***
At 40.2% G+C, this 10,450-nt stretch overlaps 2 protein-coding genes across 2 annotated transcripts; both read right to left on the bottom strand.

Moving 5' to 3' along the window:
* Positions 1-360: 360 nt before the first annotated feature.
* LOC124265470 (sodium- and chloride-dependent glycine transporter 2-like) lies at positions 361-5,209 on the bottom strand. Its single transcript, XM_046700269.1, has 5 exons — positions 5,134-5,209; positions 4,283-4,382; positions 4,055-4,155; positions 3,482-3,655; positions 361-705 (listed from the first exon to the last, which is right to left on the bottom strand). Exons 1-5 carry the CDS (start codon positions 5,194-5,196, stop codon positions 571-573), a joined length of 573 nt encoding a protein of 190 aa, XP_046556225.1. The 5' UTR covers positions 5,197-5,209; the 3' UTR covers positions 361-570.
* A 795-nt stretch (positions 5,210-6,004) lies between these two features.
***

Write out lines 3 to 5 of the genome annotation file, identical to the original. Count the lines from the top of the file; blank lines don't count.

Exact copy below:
* Positions 1-360: 360 nt before the first annotated feature.
* LOC124265470 (sodium- and chloride-dependent glycine transporter 2-like) lies at positions 361-5,209 on the bottom strand. Its single transcript, XM_046700269.1, has 5 exons — positions 5,134-5,209; positions 4,283-4,382; positions 4,055-4,155; positions 3,482-3,655; positions 361-705 (listed from the first exon to the last, which is right to left on the bottom strand). Exons 1-5 carry the CDS (start codon positions 5,194-5,196, stop codon positions 571-573), a joined length of 573 nt encoding a protein of 190 aa, XP_046556225.1. The 5' UTR covers positions 5,197-5,209; the 3' UTR covers positions 361-570.
* A 795-nt stretch (positions 5,210-6,004) lies between these two features.